Eurasian Spoonbill

Eurasian Spoonbill   Platalea leucorodia


  • Platalea : Latin word for spoonbill
  • Leucorodia : Greek word leukos white ; erodios heron

Vernacular Names:  Hindi: Chamach baza, Sans: Shwet aati, Pun: Doi, Ben: Chinta, Khunte bak, Ass: Khantiya bog, Guj: Chamcho, Mar: Eurasian Chamcha, Dabel, Ori: Chamcha baga, Ta: Karandi mooku naarai, Chappai chondan, Te: Gante mukku konga, Teddumooti konga, Mal: Karandikokku, Sinh: Handi alaw

Distribution in India: Resident of West, South and parts of North India.

Description: Size of 80-90 cm ; wt. of 1130–1960 g; wingspan of 115–135 cm.. The male is somewhat larger, with longer bill and legs. The extent of yellow at base of neck is variable, from only small patch in front to complete ring. Non breeding adult lacks yellow and also crest. Immature similar to non-breeding adult, but bill initially pinkish; black tips to primaries.

Habitat:It is found in shallow  wetlands; including marshes, rivers, large water bodies and flooded areas. It also uses sheltered maritime habitats, such as deltas, estuaries, tidal creeks and coastal lagoons, particularly in its wintering areas. Nests are frequently placed in dense masses of emergent plants, especially reedbeds, often with scattered bushes or trees.

Food Habits:It eats adults and larvae of water beetles, dragonflies, caddis flies, locusts, flies and other insects; also molluscs, crustaceans, worms, leeches, frogs, tadpoles and small fish; sometimes algae, fragments of aquatic plants and other plant matter. It forages in small flocks, less often alone; wades methodically in shallow water, sweeping bill from side to side; sometimes runs after prey. It is partly a nocturnal feeder. Significance of the shape of the bill is that it serves to minimize drag and turbulence during sweeping, hence not alarming potential prey and that it generates suction effect.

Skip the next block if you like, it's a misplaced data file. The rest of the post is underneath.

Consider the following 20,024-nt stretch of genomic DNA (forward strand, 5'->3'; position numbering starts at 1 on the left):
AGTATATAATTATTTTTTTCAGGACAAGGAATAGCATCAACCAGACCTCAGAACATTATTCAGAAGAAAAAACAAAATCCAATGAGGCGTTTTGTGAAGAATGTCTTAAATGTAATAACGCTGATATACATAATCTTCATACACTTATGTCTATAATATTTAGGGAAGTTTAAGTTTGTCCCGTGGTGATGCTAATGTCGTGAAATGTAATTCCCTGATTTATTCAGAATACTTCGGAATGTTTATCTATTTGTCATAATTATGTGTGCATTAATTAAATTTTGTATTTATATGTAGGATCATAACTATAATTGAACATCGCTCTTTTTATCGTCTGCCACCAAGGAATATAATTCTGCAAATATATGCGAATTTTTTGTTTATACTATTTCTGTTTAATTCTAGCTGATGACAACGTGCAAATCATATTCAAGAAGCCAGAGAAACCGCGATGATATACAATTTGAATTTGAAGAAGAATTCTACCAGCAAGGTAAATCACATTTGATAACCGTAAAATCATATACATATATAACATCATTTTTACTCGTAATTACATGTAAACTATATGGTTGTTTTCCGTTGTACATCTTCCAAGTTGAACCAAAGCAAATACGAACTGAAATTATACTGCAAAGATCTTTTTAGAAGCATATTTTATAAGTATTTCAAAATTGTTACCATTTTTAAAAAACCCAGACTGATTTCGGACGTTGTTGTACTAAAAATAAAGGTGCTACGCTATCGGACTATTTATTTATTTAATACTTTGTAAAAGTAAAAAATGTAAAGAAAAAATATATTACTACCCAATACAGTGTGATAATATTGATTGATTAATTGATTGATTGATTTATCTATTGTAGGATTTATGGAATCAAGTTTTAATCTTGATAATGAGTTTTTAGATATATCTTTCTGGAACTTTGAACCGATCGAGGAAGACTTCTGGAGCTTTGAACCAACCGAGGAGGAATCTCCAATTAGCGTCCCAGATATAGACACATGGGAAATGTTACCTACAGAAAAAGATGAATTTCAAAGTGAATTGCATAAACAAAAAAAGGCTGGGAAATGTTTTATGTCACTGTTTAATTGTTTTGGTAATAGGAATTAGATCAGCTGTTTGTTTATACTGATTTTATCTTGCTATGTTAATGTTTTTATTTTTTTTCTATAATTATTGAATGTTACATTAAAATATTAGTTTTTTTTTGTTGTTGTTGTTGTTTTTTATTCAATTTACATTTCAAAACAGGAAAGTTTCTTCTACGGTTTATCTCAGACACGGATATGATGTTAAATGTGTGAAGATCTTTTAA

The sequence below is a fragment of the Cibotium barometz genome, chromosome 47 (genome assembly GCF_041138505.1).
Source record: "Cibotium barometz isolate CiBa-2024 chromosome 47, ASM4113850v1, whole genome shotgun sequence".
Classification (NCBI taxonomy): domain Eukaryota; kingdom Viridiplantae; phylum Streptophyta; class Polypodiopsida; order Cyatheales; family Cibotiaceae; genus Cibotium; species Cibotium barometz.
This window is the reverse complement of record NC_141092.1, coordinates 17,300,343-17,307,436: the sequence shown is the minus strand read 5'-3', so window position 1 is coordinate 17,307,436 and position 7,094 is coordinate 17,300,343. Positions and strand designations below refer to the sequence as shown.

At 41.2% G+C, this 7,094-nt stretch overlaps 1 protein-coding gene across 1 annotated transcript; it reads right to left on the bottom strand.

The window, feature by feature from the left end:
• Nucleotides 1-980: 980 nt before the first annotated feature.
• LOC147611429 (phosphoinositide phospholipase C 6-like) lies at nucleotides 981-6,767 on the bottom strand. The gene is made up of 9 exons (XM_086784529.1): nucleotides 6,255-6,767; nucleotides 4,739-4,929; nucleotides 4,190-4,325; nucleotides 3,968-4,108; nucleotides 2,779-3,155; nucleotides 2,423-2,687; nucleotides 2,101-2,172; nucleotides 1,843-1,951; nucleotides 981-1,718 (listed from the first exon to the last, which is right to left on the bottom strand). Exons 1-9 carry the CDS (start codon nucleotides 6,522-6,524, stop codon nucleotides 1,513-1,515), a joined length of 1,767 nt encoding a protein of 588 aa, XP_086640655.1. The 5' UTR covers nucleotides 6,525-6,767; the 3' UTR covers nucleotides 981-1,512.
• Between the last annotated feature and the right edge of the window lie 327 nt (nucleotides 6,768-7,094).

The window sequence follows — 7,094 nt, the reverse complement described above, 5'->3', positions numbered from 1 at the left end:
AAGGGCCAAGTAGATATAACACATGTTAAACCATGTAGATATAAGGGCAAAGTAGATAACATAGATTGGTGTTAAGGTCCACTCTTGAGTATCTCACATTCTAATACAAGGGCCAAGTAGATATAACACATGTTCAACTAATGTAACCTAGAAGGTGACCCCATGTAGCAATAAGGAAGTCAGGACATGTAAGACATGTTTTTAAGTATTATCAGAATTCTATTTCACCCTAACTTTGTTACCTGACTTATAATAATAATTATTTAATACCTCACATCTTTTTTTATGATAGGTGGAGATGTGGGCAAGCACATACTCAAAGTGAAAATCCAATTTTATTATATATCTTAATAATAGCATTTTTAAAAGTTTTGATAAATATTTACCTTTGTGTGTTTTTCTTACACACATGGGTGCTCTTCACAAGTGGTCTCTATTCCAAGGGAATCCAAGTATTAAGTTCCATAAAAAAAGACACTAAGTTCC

Breeding Habits: They breed in July–Oct in North India and Nov–Jan in South India. They are nest in mono-specific colonies; in mixed colonies shows tendency towards segregation. The nest is a platform of sticks, twigs, reeds or grass stems, lined to varying extent with grass and leaves built on ground or on tufts of grass on islands, in bushes, mangroves or trees. They lay a clutch of 3–4 eggs . The incubation period is 24–25 days. The fledging period is 45–50 days. Males are mainly responsible for nest-building, during daylight they incubate and attend the nest more than females. Females incubate and attend the nest at night and feed the chicks at a higher rate than males. Males thus contribute most to activities that do not require leaving their nests, where all copulations occur.